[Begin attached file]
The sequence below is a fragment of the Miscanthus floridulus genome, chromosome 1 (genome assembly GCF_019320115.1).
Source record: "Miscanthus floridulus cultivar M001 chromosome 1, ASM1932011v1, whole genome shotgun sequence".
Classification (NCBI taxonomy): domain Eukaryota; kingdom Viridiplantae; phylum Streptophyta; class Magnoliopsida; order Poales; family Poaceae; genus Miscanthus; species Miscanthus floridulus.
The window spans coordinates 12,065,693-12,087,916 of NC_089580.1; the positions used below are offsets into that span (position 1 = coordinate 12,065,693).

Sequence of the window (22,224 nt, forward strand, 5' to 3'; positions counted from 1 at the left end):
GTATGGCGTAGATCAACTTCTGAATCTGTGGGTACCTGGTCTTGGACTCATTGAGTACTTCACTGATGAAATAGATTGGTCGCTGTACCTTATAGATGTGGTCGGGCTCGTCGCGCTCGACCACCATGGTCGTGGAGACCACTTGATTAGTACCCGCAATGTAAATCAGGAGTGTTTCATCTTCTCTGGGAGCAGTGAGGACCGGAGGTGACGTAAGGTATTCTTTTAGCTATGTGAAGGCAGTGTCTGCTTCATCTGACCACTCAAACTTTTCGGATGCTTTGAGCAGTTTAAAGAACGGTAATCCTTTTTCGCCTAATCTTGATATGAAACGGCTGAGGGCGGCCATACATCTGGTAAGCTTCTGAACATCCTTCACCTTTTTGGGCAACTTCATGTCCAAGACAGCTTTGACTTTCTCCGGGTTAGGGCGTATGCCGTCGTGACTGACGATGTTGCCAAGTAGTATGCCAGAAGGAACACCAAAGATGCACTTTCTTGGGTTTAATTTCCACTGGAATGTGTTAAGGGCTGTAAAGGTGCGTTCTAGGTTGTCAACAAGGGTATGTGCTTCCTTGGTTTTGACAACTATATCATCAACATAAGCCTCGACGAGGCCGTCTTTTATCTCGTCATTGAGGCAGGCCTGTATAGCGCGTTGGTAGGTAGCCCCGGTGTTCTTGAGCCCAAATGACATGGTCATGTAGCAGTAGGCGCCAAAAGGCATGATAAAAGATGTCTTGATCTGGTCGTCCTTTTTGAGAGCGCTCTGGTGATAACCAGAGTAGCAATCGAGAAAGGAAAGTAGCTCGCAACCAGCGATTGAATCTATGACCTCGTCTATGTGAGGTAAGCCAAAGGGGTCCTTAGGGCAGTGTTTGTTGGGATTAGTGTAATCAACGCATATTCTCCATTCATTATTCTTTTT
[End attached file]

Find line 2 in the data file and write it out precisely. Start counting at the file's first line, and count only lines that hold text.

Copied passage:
Source record: "Miscanthus floridulus cultivar M001 chromosome 1, ASM1932011v1, whole genome shotgun sequence".